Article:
gpu::gles2::GLES2CmdHelper::Viewport gpu::gles2::GLES2Implementation::Viewport blink::WebGLRenderingContextBase::viewport blink::HTMLCanvasElement::getContext v8::internal::Builtin_HandleApiCall ...
GLES2CmdHelper. This class takes care of the whole business with the command buffer by creating a representation of the command, putting it into the buffer, and (eventually) sending a message to the GPU process that there is a command it should handle.
On the GPU server side:
gfx::GLApiBase::glViewportFn gpu::gles2::GLES2DecoderImpl::DoViewport gpu::gles2::GLES2DecoderImpl::HandleViewport gpu::gles2::GLES2DecoderImpl::DoCommands gpu::CommandParser::ProcessCommands gpu::GpuScheduler::PutChanged gpu::CommandBufferService::Flush content::GpuChannel::HandleMessage base::MessageLoop::Run ...
The GPU process sits there and waits in a loop for messages (things to do), as you can see on the bottom of this simplified stack trace. When a message arrives, the GPU process jumps through a couple of callbacks and handlers depending on the type of message. In this case, the message is something like, "I put some commands into your buffer." The buffer gets flushed (meaning it synchronises the buffer position between the two processes, but the renderer can keep adding commands to it), and via another set of callbacks reaches the
GpuScheduler, which starts processing the commands. The
GLES2DecoderImpl is the main monster class that handles all the GPU commands and sends them to the driver. Again, it checks whether the parameters to
glViewport are valid. Now we have almost hit the drivers, and the GLAPIBase contains thousands of lines of auto-generated bindings that do the equivalent of
Effectively, WebGL allows you to execute arbitrary code on the GPU. If there is an exploit targeting the drivers, it could possibly break out and take control of your computer. But since the GPU process doesn't have free reign and is sandboxed-just slightly less restricted than the renderer and thus can call the 3D API directly, it’s much less likely that an exploit could do damage. Drivers on various platforms are quite prone to have bugs in them. That is why Chromium wraps each of them to work around the issues and blacklists old and buggy hardware, drivers, or GL extensions. If you are trying to figure out why some feature is not working on your device, you can find the blacklists in the source code (11) in a fairly readable format. You might have also noticed in the glViewport that extra parameter checks are done before the command even reaches the driver, which significantly decreases the chances of triggering a bug.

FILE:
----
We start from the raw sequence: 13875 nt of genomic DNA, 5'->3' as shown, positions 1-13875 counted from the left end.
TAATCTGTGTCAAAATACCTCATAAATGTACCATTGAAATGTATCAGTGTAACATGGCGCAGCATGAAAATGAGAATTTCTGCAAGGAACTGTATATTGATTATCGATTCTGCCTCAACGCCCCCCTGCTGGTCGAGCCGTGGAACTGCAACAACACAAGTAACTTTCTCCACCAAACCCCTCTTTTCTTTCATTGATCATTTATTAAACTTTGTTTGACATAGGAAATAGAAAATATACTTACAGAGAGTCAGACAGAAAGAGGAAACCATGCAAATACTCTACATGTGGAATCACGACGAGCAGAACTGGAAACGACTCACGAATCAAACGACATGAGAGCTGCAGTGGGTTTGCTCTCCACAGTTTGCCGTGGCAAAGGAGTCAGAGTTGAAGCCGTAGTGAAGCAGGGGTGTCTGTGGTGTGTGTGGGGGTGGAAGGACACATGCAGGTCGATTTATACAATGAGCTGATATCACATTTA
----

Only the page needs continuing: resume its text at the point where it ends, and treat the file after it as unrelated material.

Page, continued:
Having to deal with an extra process for GPU commands adds a number of complications, but the benefits are worth it. If we gave the renderer rights to access the GPU, it would be difficult to make sure that all GL commands are going through the safety controls, and eventually something would leak through. The client-side API to the command buffer doesn’t even have any external dependencies, which means NaCl (12) has a smaller attack surface. Right now, even if a GL command hits into a bug, it will be only the GPU process that crashes, and it can be restarted. Even despite the extra overhead of communication between processes, the perceived performance is better thanks to being able to execute independently from the rest of rendering, taking advantage of multi-core CPUs.
(1) Chromium Design Documents: Multi-process Architecture
(2) Chromium Design Documents: GPU Command Buffer
(3) OpenGL ES 2.0 Reference
(4) Chromium Design Documents: GPU Command Buffer - OpenGL ES 2.0 incompatibilities
(5) The ANGLE* project
(6) Skia* project
(7) OpenGL Framebuffer Object (FBO)
(8) The full stack trace of both the renderer and gpu process
(10) Blink layout engine
(11) You can look at the disabled features or list of systems where software rendering is used. Try restarting Chromium with the “--ignore-gpu-blacklist” command-line flag to ignore both of those lists.
(12) Google Native Client, also known as NaCl
For more complete information about compiler optimizations, see our Optimization Notice.